And here it is, our fifth and final installment of The Think Tank’s Guide to a Better Brain. Most of us are taught from an early age that empathy — the ability to understand and share the feelings of another — is good for us. Here at The Think Tank, it’s not enough for us to be told to do something. We have to know why!
It feels good! Ever notice your day gets a little better every time you lend a true listening ear to a struggling friend, colleague or family member? Well, there’s real science behind that. Jordan Grafman, PhD, used imaging technology to see what happened in the brain when subjects were given an opportunity to give money to charity, keep the money for themselves or not give anything at all. Dr. Grafman and his team found giving to charity activated pleasure centers of the brain that fire up when we eat delicious food or have sex. Their findings showed that, contrary to the belief we are born with selfish urges, unselfishness may be a natural, hard-wired and pleasurable instinct for us.
Numerous other studies show people reported feeling a lot better when they helped others or contributed to a cause they believe in. Elizabeth Dunn, PhD, conducted a study of 630 Americans to see how spending habits affected one’s happiness. Regardless of income level, results showed test subjects felt significantly happier when they spent money on others or charitable causes. Meanwhile, those who did spend money on themselves did not report any increased happiness at all.
It’s good for our relationships. Last week, we wrote in length about why socialization is good, not just for our brains but for our relationships as well. In the same study described above, Dr. Grafman found a part of the frontal lobe was also activated when participants gave money to charity. This part of the brain houses receptors for oxytocin, which promotes socialization. It may seem common sense that empathy leads to deeper social networks, but science can now show a chemical reasoning behind it.
It’s good for our bodies. By now we know an elevated sense of emotional well-being, driven in part by empathy and socialization, leads to a host of health benefits. As we exercise empathy and strengthen our social networks more and more in our daily lives, we reap the rewards physiologically. While at the University of Michigan, Stephanie Brown, PhD, found that caregiving behavior may actually be linked to decreased mortality. In addition, researchers from UCLA's Cousins Center for Psychoneuroimmunology and the University of North Carolina found those with a deep sense of purpose and meaning in life showed very favorable gene-expression profiles in their immune cells. They had low levels of inflammatory gene expression and strong expression of antiviral and antibody genes.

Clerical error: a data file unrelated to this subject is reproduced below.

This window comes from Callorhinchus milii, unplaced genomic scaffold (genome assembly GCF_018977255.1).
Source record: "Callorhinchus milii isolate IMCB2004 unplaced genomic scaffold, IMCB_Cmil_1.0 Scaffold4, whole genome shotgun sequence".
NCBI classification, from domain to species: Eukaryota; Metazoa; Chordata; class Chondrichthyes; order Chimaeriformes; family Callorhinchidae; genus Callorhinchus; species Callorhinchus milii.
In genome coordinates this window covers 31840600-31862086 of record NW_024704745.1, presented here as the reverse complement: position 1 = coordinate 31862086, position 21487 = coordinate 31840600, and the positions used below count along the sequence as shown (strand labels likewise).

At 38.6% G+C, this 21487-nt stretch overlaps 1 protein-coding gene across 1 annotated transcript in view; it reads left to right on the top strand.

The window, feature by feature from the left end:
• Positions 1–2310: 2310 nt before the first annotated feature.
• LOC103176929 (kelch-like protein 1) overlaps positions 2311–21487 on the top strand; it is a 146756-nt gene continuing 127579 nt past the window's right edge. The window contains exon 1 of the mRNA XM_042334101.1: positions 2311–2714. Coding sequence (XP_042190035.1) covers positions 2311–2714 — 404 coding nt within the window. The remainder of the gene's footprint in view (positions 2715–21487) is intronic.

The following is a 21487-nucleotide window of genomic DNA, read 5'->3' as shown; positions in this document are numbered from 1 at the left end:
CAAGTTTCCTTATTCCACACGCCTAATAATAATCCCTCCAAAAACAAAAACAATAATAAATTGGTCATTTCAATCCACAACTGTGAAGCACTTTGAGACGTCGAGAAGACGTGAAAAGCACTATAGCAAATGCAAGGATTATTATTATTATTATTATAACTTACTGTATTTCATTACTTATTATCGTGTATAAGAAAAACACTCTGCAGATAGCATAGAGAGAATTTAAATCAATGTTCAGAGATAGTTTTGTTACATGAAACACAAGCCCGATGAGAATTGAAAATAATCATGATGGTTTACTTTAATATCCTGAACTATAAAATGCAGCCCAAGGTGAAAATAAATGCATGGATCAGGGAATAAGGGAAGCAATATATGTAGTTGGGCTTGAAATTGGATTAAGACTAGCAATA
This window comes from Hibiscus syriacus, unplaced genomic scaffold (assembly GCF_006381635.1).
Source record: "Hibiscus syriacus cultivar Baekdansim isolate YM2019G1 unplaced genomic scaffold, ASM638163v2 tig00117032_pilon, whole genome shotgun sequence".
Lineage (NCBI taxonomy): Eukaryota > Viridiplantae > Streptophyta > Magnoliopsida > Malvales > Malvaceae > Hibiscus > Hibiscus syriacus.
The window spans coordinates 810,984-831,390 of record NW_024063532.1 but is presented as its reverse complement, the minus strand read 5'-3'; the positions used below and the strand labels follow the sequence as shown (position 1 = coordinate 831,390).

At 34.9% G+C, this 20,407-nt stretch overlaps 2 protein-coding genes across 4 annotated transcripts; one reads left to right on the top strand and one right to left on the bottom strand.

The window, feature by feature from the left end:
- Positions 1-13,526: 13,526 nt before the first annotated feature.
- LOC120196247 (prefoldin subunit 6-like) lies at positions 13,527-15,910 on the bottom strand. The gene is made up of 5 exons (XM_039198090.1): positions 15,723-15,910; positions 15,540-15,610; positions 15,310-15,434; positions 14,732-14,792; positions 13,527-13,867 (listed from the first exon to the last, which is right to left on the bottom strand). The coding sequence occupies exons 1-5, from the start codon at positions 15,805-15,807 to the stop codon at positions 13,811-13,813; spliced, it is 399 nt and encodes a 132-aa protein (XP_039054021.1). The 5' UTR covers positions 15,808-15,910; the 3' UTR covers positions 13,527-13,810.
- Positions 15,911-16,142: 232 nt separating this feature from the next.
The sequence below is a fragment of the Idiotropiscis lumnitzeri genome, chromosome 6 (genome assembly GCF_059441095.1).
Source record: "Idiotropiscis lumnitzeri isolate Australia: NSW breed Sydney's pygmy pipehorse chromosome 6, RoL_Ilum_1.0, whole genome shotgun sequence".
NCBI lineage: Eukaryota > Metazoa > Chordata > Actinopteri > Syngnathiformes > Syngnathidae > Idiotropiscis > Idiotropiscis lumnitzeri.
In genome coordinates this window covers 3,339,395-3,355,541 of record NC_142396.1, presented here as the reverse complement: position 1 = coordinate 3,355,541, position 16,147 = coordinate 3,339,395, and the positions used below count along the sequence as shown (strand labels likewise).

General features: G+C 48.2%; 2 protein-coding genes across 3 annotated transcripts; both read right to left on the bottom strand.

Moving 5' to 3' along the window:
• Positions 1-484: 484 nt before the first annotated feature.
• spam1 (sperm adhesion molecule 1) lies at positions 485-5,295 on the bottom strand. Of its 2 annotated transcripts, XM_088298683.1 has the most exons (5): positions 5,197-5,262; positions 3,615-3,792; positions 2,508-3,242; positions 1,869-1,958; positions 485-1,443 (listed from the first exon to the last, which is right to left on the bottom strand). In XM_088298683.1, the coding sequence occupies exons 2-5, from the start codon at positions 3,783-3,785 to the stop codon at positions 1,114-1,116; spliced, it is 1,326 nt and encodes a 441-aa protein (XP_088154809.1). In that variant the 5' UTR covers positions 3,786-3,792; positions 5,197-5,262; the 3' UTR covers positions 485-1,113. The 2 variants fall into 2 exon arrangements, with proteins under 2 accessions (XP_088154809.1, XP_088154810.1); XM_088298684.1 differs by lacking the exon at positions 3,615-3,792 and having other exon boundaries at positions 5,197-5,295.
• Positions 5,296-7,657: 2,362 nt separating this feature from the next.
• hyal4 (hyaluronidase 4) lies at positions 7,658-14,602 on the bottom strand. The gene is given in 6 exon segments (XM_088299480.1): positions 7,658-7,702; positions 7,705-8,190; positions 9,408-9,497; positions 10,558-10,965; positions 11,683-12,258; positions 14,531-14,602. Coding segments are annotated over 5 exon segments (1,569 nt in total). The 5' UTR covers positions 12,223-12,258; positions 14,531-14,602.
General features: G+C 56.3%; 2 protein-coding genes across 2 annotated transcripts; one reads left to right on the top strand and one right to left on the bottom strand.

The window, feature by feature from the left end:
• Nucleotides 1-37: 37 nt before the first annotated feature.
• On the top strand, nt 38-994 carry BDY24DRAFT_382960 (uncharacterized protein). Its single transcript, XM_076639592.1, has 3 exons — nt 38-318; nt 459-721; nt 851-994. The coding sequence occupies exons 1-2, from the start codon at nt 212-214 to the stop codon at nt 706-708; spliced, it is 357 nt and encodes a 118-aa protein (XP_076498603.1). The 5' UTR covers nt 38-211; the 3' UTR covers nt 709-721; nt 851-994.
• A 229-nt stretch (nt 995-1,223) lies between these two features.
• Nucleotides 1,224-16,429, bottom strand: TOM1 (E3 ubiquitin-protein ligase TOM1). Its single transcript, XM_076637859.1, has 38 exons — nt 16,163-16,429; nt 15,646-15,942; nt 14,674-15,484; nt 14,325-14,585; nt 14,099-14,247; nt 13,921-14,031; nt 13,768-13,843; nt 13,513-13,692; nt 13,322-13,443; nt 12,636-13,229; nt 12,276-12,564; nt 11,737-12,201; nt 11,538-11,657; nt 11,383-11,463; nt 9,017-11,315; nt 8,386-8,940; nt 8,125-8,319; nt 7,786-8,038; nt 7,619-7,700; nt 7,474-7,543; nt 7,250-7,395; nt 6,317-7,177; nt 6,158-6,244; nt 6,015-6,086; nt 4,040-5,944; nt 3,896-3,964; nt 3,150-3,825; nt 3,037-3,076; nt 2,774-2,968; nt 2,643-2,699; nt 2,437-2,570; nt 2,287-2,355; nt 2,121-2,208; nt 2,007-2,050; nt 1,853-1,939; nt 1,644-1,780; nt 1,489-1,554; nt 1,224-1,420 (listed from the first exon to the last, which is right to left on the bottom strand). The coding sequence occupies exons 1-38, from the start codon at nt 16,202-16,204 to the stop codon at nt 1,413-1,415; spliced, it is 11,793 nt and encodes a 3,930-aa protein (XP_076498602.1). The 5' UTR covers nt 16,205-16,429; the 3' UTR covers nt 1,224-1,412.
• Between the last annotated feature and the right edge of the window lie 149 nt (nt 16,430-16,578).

It’s good for others. As if these aren’t good enough reasons to be more empathetic every day, a landmark study published in the Annals of Internal Medicine showed that empathy may help reduce the emotional and psychological burdens of others. Researchers interviewed nearly 900 caregivers who care for terminally ill patients. The interviews revealed that caregivers who took care of patients with complex needs, such as transportation, nursing care and personal care, were less likely to be depressed when their doctors expressed empathy. The caregivers were also less likely to feel like their caregiving responsibilities interfered with their personal lives. Imagine the good you can do for others just by lending a listening ear!
So that’s it, folks. We all want a better functioning brain, which leads to healthier bodies, more fruitful relationships and a higher sense of well-being, and we hope these five blog posts helped you take another step toward that. Cheers!
*Up for a challenge? Researchers believe there’s much more good that can be done if we take empathy one step further and show compassion. For more information on the difference between empathy and compassion and how we can cultivate compassion every single day, read on!